Why PM Boris Johnson should appoint Jacob Rees-Mogg as Chancellor – Bernard Ingham

MY text this week is taken from Psalm 121 – “I will lift up mine eyes unto the hills whence cometh my help. My help cometh from the Lord...” . I commend it to Boris Johnson, assuming he is the next Prime Minister, and the Tory Party.

This is where their real troubles begin, not end. They face one simple question: are you going to buckle to and start governing or continue to indulge yourselves?

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If you have any responsibility left in you, bearing in mind the awful threat from Jeremy Corbyn and his Marxist crew, you had better show you have decided to turn over a new leaf.

Will Boris Johnson, the former Foreign Secretary, win the keys to 10 Downing Street?

We shall know when Johnson is formally installed in No 10 and starts Cabinet-making. Will Remainers take their bats home or signal they are abandoning their quest to keep us in European Union subjection?

If the party remains manifestly split on Europe, Johnson really will require divine intervention to win through

It is no surprise that Johnson is way ahead in MPs’ voting and his bandwagon will surely roll when the rank and file come to ballot.

Should Jacob Rees-Mogg become Chancellor of the Exchequer?

He is the only candidate likely to be popular, inspiring and determined to get us out of the EU by Halloween.

That is what the people clearly want after three years of Theresa May’s colourless executive striving.

They are less censorious about Johnson’s waywardness than many hypocritical politicians.

People do not look for Papal purity in their politicians – they know they are only human – but just leadership and competent administration.

Former Foreign Secretary Boris Johnson is leading the race to be the next Prime Minister.

Let us assume then that the Tory Party is of humble and contrite heart over the EU, and is prepared constructively to work us out of the clutches of Brussels and start tackling Britain’s many problems.

What does Johnson need to do first, apart from present an ultimatum to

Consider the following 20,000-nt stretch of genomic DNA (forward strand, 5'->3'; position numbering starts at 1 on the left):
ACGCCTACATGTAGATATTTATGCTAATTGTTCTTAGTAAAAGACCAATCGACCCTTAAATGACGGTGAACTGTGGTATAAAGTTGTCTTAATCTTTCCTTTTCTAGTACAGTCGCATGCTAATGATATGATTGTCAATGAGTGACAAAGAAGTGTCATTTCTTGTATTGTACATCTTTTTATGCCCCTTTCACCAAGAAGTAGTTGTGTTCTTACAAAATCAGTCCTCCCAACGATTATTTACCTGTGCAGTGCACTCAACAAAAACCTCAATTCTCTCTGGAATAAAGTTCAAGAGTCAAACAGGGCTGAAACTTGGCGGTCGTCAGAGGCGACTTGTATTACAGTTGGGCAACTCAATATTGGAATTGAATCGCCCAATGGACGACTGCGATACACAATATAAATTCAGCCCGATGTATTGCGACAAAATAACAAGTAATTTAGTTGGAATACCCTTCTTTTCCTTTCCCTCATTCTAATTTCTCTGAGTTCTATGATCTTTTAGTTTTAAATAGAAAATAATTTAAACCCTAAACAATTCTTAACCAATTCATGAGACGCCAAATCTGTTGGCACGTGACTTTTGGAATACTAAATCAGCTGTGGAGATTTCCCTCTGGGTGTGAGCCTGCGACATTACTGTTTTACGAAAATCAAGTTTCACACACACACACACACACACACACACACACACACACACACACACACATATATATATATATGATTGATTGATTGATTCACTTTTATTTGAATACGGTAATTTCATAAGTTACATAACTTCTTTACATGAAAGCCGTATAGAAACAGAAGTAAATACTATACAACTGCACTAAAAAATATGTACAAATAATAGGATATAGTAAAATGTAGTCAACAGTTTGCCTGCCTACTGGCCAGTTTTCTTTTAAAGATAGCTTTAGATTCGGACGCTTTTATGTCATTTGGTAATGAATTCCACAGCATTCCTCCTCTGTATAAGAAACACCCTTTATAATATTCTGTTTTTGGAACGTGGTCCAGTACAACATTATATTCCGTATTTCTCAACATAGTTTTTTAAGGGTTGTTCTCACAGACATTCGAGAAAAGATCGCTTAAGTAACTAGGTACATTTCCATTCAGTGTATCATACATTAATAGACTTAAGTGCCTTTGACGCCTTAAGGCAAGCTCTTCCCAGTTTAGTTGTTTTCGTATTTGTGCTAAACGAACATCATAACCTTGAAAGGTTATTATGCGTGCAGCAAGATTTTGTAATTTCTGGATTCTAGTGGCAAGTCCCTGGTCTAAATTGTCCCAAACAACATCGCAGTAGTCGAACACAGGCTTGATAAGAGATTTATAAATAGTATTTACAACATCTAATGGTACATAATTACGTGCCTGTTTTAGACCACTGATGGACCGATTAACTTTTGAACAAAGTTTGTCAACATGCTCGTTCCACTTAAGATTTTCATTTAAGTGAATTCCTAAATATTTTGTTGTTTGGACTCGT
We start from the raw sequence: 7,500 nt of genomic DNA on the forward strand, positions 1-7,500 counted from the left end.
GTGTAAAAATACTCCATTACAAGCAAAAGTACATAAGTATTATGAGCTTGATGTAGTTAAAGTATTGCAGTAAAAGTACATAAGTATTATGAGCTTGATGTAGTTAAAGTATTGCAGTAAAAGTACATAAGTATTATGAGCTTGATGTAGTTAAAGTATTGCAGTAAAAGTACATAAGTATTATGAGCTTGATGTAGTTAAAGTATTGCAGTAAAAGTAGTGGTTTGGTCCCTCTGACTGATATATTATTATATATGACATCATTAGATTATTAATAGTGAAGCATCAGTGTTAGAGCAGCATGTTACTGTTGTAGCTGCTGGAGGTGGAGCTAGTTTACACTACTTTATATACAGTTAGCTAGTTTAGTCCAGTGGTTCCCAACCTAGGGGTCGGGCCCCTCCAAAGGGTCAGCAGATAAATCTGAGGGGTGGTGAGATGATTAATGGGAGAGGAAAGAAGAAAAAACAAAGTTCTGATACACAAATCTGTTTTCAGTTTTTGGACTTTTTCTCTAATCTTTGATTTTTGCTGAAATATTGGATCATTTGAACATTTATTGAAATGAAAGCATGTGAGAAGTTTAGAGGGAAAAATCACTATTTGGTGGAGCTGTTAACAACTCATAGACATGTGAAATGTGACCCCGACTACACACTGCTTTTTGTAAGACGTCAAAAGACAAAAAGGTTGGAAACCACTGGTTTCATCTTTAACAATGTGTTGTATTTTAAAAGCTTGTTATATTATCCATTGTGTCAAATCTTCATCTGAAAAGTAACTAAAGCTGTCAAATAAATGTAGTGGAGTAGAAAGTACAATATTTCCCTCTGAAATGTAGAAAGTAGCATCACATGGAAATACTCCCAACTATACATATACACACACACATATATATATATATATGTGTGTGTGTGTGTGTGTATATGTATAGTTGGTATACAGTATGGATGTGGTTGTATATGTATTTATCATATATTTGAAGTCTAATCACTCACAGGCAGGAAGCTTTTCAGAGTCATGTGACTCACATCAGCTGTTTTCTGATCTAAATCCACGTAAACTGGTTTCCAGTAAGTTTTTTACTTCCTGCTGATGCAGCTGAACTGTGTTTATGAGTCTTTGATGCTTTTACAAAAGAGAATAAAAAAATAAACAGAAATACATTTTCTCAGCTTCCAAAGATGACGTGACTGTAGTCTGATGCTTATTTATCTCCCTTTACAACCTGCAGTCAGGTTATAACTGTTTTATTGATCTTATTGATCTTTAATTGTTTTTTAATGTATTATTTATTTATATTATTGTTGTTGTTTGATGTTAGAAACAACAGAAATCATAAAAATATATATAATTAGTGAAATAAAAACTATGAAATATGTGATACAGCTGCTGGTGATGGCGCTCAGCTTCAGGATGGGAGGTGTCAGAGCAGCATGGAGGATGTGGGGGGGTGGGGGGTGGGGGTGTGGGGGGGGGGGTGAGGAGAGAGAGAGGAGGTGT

the EU?

Without doubt, the answer is to demonstrate that he is not as wet 
socially and economically as Old Etonians usually are.

My major worry about Johnson is not that he will fudge Brexit but that he is so infected with a form of elitist guilt over the good fortune of his birth that he is too soft to run a tight ship economically.

Would Boris Johnson make a good Prime Minister?

I never thought I would warm to Philip Hammond, our current Chancellor, because of his obstruction of Brexit.

But he is dead right in worrying about whether the next Tory government will bear down on our accumulating debt. Mrs May leaves a legacy of vast spending pledges.

For this reason Johnson could do worse than make Jacob Rees-Mogg his next Chancellor.

Rees-Mogg may be privileged, too, but he knows how to handle brass – he has made a pile for himself – and should be told to go and do likewise for Britain.

If he is preferred to Liz Truss, she should remain as Treasury Chief Secretary because she has her head screwed on the right way for the Minister responsible for controlling public expenditure.

Johnson’s next problem is who should nominally be his deputy. Every Prime Minister needs someone to clear up after him – e.g. Lord Whitelaw who served Margaret Thatcher so well.

It must be a strong Brexiteer. I would go for the redoubtable Andrea Leadsom, current leader of the Commons.

If he chooses Mrs Leadsom, Attorney General Geoffrey Cox QC should be Minister for Justice and Lord Chancellor in place of the wet David Gauke.

I would keep Foreign Secretary Jeremy Hunt and Home Secretary Sajid Javid where they are, assuming they would serve.

Johnson needs a calm, cool, collected Foreign Secretary to hose down the Europhile Foreign Office that never took to him.

I suppose Dominic Raab will return to his old job of Brexit Secretary. It is no more than the EU deserves. Esther McVey might usefully take her working-class background back to Work and Pensions where she served before resigning, with Raab, over Brexit last November.

That leaves two questions: how many Remainers should Boris retain, given 
the need to heal, and what to do with Michael Gove.

Able but treacherous, I am fed up of Gove’s expensive and economically dangerous pandering as Environment Secretary to the global warming lobby.

Given I haven’t a clue what our industrial strategy is, he might usefully go to Industry or become Lord President and Leader of the Commons.

For the rest Johnson needs a Cabinet 
of competent, diligent Ministers 
with a backbone and political nous if it is to succeed.

Above all, he needs to demonstrate he means business. We have messed about with the EU for too long for our own good. May the Good Lord guide and keep him in the ways of the wise.